Changing digital trends silence the iPod
TWO years ago, a tech blogger wrote rhetorically, “So, who are iPods for?” and answered his own question by saying: “They’re for people who don’t have a smartphone, and that’s about it.”
In the digital world, change is unnervingly rapid.
A little more than 10 years ago, the iPod was a sensation, as the following report shows.
iPod even more intoxicating than beer for US students
Apple’s iPod portable music player has proven more intoxicating to US students than even beer drinking, a new survey has concluded. Students from 100 US universities surveyed by Student Monitor, a market research firm, ranked the hand-held hard drive a full two percentage points above social drinking, according to the poll.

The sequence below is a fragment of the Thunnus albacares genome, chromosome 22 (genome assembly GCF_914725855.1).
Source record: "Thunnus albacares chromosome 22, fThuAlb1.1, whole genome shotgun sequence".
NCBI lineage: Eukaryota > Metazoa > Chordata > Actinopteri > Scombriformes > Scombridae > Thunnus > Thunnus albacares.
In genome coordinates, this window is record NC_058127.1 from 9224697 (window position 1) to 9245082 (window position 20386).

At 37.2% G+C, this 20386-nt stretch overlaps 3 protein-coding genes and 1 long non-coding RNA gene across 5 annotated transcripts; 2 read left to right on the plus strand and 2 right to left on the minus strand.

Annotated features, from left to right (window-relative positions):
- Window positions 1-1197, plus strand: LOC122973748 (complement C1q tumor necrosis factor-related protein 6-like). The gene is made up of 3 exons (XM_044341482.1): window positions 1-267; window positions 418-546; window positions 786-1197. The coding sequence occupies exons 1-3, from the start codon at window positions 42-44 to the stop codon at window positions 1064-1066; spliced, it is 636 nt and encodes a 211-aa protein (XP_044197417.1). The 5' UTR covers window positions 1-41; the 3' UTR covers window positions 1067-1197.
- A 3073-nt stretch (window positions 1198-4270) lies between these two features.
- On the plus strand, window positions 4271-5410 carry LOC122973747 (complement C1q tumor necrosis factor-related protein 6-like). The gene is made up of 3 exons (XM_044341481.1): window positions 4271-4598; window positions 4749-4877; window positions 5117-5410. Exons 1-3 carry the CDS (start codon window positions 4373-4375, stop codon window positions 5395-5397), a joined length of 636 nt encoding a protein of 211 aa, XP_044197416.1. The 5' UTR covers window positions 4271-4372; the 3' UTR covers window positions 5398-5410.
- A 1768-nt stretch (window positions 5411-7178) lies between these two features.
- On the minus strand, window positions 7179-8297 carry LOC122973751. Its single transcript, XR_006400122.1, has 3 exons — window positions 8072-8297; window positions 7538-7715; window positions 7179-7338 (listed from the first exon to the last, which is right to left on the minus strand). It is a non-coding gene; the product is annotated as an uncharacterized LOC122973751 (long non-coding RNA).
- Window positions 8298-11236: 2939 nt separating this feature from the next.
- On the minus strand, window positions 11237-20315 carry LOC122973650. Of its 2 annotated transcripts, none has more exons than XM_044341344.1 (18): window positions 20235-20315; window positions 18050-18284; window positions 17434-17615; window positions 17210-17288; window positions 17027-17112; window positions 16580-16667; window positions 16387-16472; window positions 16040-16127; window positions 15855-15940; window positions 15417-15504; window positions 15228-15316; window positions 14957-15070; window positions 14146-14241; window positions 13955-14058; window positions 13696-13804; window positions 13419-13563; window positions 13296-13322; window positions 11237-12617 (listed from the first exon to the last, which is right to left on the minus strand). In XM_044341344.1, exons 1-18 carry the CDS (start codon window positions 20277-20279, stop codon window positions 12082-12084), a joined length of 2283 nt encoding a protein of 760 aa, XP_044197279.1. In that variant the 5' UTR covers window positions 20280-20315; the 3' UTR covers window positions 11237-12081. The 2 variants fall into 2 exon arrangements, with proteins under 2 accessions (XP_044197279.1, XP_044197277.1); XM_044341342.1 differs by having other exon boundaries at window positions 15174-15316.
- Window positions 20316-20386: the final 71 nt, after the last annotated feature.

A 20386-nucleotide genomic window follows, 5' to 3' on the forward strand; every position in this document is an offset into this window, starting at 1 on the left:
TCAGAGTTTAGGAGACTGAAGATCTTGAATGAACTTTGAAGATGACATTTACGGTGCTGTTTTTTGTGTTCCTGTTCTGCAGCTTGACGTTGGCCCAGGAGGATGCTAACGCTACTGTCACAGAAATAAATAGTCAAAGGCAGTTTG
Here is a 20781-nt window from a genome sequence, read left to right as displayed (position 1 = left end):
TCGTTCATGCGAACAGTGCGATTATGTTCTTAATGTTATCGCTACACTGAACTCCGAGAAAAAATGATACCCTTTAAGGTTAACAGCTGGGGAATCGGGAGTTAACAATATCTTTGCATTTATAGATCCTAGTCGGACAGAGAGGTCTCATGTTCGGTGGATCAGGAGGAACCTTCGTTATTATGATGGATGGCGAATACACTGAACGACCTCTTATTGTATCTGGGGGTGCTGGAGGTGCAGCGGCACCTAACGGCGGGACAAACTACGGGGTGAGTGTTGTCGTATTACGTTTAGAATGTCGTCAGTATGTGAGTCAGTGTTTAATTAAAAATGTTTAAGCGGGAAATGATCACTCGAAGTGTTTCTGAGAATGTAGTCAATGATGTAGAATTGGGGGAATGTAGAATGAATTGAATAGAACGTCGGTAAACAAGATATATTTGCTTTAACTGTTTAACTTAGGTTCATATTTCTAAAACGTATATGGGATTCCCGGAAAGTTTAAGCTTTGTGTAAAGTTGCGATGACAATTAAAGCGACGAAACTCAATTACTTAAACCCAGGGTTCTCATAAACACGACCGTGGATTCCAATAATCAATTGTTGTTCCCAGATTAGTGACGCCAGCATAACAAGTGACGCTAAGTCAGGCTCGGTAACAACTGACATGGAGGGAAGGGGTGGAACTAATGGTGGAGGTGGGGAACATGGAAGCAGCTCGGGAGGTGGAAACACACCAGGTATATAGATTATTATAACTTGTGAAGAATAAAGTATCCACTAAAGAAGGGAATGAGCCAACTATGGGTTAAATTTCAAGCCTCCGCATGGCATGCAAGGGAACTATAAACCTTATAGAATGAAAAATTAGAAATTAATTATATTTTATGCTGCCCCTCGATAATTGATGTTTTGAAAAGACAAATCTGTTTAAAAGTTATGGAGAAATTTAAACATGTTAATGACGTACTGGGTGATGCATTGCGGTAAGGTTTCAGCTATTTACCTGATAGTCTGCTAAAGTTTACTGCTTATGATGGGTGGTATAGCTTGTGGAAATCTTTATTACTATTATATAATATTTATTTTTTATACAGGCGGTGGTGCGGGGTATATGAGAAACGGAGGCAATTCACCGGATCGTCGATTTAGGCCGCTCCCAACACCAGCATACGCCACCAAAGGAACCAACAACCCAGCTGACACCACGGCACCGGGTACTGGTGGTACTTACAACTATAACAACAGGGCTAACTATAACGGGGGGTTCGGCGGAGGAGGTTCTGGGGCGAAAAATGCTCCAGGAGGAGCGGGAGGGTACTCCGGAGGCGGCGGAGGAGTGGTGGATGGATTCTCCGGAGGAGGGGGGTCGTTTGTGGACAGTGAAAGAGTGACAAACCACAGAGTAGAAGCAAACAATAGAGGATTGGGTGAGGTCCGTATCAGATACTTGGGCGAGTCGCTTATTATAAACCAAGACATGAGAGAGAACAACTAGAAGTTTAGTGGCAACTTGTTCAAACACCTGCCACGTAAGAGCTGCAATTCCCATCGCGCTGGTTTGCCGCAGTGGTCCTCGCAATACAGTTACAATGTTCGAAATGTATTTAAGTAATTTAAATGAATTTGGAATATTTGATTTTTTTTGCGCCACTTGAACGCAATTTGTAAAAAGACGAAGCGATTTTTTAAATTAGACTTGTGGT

Not since 1997, with the rise of the internet, has campus boozing been knocked from the top spot on the list of favourite student pastimes.
“Apple has been selling iPods faster than it can make them,” Eric Weil, managing partner of Student Monitor, said. “For students, the iPod is not a fashion accessory, it’s functionality.”
The iPod’s “in” factor has leapt more than 20 percentage points from last year’s student survey. Part of the explosion in its popularity may be due to the iPod’s use as a learning tool in the form of “podcasting”, technology that allows students to download lectures directly onto their hand-held devices to be listened to and viewed at their convenience, suggested Weil.
“Professors are using whatever way they can to jam information into students’ brains,” said Weil.
US college students, known by marketers as “early adopters”, are generally considered to be six to 18 months ahead of the general population in national trends.
“But don’t sell your brewery stock just yet,” warns Weil. “Just like 10 years ago, beer drinking could be back on the top of the heap by next semester.”
Apple sold 28 million iPods in 2005, a 409% increase over the previous year. – Sapa-AFP